Dear Congressman Walden (R-OR2):
It is important that you and all Americans read the president’s tweets telling four congresswomen to go back to the countries they came from. The tweets crossed a line (in fact, multiple lines) that should trigger our collective outrage—regardless of political affiliation.
The congresswomen’s politics are generally left of my own thinking, but that is entirely irrelevant: I don’t need to agree with them to strongly defend their right (in fact, their obligation as elected officers) to have and express political positions. As I hope you agree, a president should know and honor this.
The four congresswomen are—by definition—American citizens. That one is a naturalized citizen does not matter. Except on the eligibility for president, place of birth does not restrict our citizen’s rights. As I hope you agree, a president should know and honor this.
Of the three congresswomen born in America, one had immigrant parents—much like the president. What makes him superior? Being male? Being white? His parents being European? His religion? We live in 2019! Discrimination based on these (and other) factors is prohibited by law. As I hope you agree, the president should know and honor this.
The tweets were sent in an weekend when highly publicized ICE raids were scheduled, targeting illegal immigrants. The raids are viewed by many as political messaging, more than law enforcement. The joint message of raids and these specific tweets can be terrifying for migrants (whether or not illegal) and non-whites in general. The message will likely consolidate the support of the president among white supremacists. As I hope you agree, the president should know this, and be ashamed by it.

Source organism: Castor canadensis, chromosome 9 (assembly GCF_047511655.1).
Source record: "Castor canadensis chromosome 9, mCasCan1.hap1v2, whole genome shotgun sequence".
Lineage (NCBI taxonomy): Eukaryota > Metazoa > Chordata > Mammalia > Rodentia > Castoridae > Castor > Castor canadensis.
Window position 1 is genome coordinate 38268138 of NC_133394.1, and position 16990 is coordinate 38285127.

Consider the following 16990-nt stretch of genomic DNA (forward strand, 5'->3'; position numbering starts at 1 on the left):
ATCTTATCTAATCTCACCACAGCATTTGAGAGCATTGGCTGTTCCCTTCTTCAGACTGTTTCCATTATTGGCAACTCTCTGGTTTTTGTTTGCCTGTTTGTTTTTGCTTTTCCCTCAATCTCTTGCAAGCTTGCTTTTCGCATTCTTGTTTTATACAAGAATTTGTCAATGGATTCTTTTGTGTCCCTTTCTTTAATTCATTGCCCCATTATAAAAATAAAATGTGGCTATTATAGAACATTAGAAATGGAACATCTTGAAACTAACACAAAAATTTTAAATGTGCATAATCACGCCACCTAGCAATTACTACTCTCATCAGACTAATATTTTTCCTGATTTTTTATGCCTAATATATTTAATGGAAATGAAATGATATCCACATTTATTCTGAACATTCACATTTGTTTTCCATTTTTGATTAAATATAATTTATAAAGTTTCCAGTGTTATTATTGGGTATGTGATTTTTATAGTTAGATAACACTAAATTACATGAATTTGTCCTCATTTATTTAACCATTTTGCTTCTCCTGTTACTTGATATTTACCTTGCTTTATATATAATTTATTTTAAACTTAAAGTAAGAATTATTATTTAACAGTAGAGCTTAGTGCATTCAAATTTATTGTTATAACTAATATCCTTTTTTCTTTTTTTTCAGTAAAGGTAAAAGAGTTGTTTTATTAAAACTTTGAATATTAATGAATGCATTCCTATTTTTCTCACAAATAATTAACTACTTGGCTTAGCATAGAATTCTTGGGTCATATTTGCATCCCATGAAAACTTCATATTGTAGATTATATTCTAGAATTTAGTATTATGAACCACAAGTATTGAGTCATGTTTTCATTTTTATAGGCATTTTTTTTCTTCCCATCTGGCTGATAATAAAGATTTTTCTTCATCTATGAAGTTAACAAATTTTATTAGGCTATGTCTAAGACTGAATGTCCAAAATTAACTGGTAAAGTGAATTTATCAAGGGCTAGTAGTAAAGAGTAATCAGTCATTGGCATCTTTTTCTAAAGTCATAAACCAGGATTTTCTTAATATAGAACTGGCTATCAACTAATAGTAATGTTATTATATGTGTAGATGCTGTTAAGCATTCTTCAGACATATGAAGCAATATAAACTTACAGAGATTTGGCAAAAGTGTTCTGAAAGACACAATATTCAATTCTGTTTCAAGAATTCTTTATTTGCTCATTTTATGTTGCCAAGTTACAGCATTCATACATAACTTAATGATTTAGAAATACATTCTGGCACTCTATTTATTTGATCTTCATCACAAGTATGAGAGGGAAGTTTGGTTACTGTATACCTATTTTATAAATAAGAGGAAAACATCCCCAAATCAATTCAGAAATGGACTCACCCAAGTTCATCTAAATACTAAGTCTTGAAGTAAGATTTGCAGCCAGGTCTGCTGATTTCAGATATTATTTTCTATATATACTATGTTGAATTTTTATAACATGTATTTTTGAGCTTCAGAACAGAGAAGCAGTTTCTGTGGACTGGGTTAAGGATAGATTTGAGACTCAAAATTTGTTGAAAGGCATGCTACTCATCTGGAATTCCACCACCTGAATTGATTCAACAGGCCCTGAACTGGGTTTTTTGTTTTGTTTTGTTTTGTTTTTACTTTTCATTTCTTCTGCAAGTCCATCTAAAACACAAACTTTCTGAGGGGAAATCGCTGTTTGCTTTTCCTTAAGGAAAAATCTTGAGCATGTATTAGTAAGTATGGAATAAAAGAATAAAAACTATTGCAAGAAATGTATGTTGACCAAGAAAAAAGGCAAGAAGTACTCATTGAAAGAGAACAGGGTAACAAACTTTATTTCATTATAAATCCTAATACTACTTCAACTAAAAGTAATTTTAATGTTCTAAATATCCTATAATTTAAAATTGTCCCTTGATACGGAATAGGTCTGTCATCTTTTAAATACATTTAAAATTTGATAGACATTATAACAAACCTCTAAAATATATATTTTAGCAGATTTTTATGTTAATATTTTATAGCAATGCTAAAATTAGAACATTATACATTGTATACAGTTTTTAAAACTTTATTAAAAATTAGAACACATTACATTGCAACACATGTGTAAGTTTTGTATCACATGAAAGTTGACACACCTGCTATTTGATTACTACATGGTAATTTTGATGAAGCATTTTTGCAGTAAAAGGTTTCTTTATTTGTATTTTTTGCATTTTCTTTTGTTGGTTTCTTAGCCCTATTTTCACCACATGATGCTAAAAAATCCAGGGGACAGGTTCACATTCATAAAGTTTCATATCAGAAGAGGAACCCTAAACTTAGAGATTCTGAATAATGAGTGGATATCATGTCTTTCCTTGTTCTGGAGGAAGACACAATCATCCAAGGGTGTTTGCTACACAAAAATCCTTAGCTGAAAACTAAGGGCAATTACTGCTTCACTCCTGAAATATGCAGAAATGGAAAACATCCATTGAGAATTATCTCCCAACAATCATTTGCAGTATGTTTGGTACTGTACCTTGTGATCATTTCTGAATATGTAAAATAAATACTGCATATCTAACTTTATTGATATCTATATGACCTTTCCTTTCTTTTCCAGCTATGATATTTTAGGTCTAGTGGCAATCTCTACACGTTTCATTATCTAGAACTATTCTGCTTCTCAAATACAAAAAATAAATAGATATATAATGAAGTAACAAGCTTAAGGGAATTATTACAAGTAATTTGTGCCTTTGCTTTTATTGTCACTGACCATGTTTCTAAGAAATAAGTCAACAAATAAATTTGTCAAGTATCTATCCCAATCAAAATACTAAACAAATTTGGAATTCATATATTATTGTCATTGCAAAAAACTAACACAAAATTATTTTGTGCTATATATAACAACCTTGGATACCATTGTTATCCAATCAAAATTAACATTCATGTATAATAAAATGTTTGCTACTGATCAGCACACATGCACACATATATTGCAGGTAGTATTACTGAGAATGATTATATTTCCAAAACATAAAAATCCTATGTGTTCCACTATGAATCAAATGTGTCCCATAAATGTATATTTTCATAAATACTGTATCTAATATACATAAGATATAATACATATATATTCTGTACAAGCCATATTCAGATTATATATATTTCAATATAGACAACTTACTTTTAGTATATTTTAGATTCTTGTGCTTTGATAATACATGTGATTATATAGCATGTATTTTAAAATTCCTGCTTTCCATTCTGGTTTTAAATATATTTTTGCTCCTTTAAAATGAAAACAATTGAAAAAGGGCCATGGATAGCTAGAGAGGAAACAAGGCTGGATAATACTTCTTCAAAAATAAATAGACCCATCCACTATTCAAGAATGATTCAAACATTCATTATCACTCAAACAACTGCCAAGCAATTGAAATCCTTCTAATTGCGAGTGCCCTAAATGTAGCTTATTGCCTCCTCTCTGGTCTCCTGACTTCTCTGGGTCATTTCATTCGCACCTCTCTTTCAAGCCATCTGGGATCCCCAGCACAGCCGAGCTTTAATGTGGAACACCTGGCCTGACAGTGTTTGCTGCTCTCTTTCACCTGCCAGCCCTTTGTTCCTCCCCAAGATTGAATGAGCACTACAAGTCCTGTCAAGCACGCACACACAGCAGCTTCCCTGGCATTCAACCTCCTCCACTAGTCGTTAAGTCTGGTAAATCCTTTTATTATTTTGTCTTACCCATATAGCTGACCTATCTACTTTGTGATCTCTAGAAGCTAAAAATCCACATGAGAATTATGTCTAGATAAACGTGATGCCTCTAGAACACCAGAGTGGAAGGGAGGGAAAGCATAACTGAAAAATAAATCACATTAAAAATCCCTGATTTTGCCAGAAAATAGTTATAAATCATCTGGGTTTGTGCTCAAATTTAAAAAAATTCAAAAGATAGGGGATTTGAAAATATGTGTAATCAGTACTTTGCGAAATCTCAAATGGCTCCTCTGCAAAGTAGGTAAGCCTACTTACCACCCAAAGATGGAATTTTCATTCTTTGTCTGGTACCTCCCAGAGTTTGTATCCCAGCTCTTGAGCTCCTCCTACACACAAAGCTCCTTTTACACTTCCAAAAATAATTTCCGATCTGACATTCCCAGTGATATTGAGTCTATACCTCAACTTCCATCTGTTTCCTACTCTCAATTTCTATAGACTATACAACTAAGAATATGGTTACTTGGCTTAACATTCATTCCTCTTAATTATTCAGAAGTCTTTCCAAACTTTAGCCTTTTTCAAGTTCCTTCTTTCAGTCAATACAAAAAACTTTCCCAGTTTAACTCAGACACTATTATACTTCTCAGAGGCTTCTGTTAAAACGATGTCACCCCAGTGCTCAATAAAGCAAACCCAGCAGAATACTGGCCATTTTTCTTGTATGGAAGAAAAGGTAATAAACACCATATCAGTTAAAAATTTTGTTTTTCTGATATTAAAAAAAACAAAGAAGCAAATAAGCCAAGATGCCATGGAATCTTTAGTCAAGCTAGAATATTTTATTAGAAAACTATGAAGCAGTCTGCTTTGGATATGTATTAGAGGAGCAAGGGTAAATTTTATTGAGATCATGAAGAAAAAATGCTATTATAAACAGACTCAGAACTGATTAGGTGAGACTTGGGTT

None of this is normal, or acceptable. In the spirit of House Resolution 183—which you voted for, and that condemns intolerance and bigotry—please:
(1) Acknowledge, in the strongest terms, that the president crossed uncrossable lines.
(2) Ask the president to apologize to your four colleagues, and, in fact, to Congress as a co-equal branch of government.
(3) Work, within your party and across the aisle, to introduce a House motion of censure to the president.
— Antonio Baptista
Very well written. Thank you Sr. Bapitsta!